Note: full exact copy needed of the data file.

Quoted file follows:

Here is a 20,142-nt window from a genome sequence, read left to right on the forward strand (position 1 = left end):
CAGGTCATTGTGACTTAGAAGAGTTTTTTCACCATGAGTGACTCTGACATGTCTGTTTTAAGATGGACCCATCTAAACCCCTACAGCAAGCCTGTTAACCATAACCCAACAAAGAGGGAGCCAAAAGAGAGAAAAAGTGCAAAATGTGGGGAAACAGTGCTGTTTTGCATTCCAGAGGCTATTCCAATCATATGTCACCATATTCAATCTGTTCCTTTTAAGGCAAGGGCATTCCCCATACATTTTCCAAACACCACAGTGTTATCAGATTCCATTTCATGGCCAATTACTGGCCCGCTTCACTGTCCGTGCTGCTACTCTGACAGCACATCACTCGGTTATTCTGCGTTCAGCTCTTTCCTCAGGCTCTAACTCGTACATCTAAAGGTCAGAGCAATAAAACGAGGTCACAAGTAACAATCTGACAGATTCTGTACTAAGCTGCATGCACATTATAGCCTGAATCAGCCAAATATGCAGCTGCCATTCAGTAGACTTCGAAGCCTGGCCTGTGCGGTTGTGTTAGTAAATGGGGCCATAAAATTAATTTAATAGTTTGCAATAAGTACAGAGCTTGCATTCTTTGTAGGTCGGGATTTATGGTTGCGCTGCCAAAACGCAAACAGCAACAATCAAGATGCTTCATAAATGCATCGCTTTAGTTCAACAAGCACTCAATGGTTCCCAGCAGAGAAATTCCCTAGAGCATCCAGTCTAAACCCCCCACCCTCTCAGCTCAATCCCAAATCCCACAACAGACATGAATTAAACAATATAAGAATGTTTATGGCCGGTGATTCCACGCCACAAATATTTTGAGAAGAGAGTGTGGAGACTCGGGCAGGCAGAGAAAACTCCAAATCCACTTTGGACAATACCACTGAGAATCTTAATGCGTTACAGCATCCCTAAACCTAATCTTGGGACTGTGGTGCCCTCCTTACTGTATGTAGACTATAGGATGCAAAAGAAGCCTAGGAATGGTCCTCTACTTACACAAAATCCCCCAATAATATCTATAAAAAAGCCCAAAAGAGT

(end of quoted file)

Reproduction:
Here is a 20,142-nt window from a genome sequence, read left to right on the forward strand (position 1 = left end):
CAGGTCATTGTGACTTAGAAGAGTTTTTTCACCATGAGTGACTCTGACATGTCTGTTTTAAGATGGACCCATCTAAACCCCTACAGCAAGCCTGTTAACCATAACCCAACAAAGAGGGAGCCAAAAGAGAGAAAAAGTGCAAAATGTGGGGAAACAGTGCTGTTTTGCATTCCAGAGGCTATTCCAATCATATGTCACCATATTCAATCTGTTCCTTTTAAGGCAAGGGCATTCCCCATACATTTTCCAAACACCACAGTGTTATCAGATTCCATTTCATGGCCAATTACTGGCCCGCTTCACTGTCCGTGCTGCTACTCTGACAGCACATCACTCGGTTATTCTGCGTTCAGCTCTTTCCTCAGGCTCTAACTCGTACATCTAAAGGTCAGAGCAATAAAACGAGGTCACAAGTAACAATCTGACAGATTCTGTACTAAGCTGCATGCACATTATAGCCTGAATCAGCCAAATATGCAGCTGCCATTCAGTAGACTTCGAAGCCTGGCCTGTGCGGTTGTGTTAGTAAATGGGGCCATAAAATTAATTTAATAGTTTGCAATAAGTACAGAGCTTGCATTCTTTGTAGGTCGGGATTTATGGTTGCGCTGCCAAAACGCAAACAGCAACAATCAAGATGCTTCATAAATGCATCGCTTTAGTTCAACAAGCACTCAATGGTTCCCAGCAGAGAAATTCCCTAGAGCATCCAGTCTAAACCCCCCACCCTCTCAGCTCAATCCCAAATCCCACAACAGACATGAATTAAACAATATAAGAATGTTTATGGCCGGTGATTCCACGCCACAAATATTTTGAGAAGAGAGTGTGGAGACTCGGGCAGGCAGAGAAAACTCCAAATCCACTTTGGACAATACCACTGAGAATCTTAATGCGTTACAGCATCCCTAAACCTAATCTTGGGACTGTGGTGCCCTCCTTACTGTATGTAGACTATAGGATGCAAAAGAAGCCTAGGAATGGTCCTCTACTTACACAAAATCCCCCAATAATATCTATAAAAAAGCCCAAAAGAGT